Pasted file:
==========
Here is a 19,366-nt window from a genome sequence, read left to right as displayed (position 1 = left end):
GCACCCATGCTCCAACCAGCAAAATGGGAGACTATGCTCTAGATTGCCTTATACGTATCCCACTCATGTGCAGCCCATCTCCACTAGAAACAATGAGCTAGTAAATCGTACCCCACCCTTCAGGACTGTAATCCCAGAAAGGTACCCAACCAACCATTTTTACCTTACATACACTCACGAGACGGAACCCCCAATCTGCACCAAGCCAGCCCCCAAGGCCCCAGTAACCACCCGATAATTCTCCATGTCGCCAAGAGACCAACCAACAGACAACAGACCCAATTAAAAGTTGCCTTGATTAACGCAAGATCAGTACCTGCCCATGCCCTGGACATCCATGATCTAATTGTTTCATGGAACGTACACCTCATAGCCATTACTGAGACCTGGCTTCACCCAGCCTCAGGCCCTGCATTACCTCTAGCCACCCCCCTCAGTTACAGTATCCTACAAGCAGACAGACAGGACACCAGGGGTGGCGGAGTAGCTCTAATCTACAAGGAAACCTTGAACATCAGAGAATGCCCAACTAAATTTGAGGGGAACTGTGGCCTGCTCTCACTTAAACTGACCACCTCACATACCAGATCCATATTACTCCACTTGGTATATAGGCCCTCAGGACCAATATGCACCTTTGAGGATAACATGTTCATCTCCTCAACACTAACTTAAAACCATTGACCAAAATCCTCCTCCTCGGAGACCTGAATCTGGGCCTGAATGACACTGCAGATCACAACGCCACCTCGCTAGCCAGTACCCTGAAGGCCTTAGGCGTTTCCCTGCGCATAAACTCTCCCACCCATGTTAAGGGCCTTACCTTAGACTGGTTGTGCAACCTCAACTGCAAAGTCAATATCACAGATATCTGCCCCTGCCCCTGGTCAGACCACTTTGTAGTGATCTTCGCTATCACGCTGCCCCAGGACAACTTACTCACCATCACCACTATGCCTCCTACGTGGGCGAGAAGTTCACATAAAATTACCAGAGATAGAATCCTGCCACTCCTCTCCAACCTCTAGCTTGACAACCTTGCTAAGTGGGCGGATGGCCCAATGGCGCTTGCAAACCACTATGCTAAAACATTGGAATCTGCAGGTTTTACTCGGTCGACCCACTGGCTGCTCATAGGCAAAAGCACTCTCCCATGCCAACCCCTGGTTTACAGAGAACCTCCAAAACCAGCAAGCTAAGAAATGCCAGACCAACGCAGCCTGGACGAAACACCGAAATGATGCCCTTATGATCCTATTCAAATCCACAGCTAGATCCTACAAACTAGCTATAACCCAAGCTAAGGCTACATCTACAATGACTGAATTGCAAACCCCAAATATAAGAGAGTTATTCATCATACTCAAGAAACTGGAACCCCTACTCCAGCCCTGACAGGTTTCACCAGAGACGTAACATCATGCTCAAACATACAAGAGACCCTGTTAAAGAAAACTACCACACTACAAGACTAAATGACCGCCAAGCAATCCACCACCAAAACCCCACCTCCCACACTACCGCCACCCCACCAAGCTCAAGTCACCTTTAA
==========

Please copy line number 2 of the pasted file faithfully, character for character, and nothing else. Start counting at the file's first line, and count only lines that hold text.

GCACCCATGCTCCAACCAGCAAAATGGGAGACTATGCTCTAGATTGCCTTATACGTATCCCACTCATGTGCAGCCCATCTCCACTAGAAACAATGAGCTAGTAAATCGTACCCCACCCTTCAGGACTGTAATCCCAGAAAGGTACCCAACCAACCATTTTTACCTTACATACACTCACGAGACGGAACCCCCAATCTGCACCAAGCCAGCCCCCAAGGCCCCAGTAACCACCCGATAATTCTCCATGTCGCCAAGAGACCAACCAACAGACAACAGACCCAATTAAAAGTTGCCTTGATTAACGCAAGATCAGTACCTGCCCATGCCCTGGACATCCATGATCTAATTGTTTCATGGAACGTACACCTCATAGCCATTACTGAGACCTGGCTTCACCCAGCCTCAGGCCCTGCATTACCTCTAGCCACCCCCCTCAGTTACAGTATCCTACAAGCAGACAGACAGGACACCAGGGGTGGCGGAGTAGCTCTAATCTACAAGGAAACCTTGAACATCAGAGAATGCCCAACTAAATTTGAGGGGAACTGTGGCCTGCTCTCACTTAAACTGACCACCTCACATACCAGATCCATATTACTCCACTTGGTATATAGGCCCTCAGGACCAATATGCACCTTTGAGGATAACATGTTCATCTCCTCAACACTAACTTAAAACCATTGACCAAAATCCTCCTCCTCGGAGACCTGAATCTGGGCCTGAATGACACTGCAGATCACAACGCCACCTCGCTAGCCAGTACCCTGAAGGCCTTAGGCGTTTCCCTGCGCATAAACTCTCCCACCCATGTTAAGGGCCTTACCTTAGACTGGTTGTGCAACCTCAACTGCAAAGTCAATATCACAGATATCTGCCCCTGCCCCTGGTCAGACCACTTTGTAGTGATCTTCGCTATCACGCTGCCCCAGGACAACTTACTCACCATCACCACTATGCCTCCTACGTGGGCGAGAAGTTCACATAAAATTACCAGAGATAGAATCCTGCCACTCCTCTCCAACCTCTAGCTTGACAACCTTGCTAAGTGGGCGGATGGCCCAATGGCGCTTGCAAACCACTATGCTAAAACATTGGAATCTGCAGGTTTTACTCGGTCGACCCACTGGCTGCTCATAGGCAAAAGCACTCTCCCATGCCAACCCCTGGTTTACAGAGAACCTCCAAAACCAGCAAGCTAAGAAATGCCAGACCAACGCAGCCTGGACGAAACACCGAAATGATGCCCTTATGATCCTATTCAAATCCACAGCTAGATCCTACAAACTAGCTATAACCCAAGCTAAGGCTACATCTACAATGACTGAATTGCAAACCCCAAATATAAGAGAGTTATTCATCATACTCAAGAAACTGGAACCCCTACTCCAGCCCTGACAGGTTTCACCAGAGACGTAACATCATGCTCAAACATACAAGAGACCCTGTTAAAGAAAACTACCACACTACAAGACTAAATGACCGCCAAGCAATCCACCACCAAAACCCCACCTCCCACACTACCGCCACCCCACCAAGCTCAAGTCACCTTTAA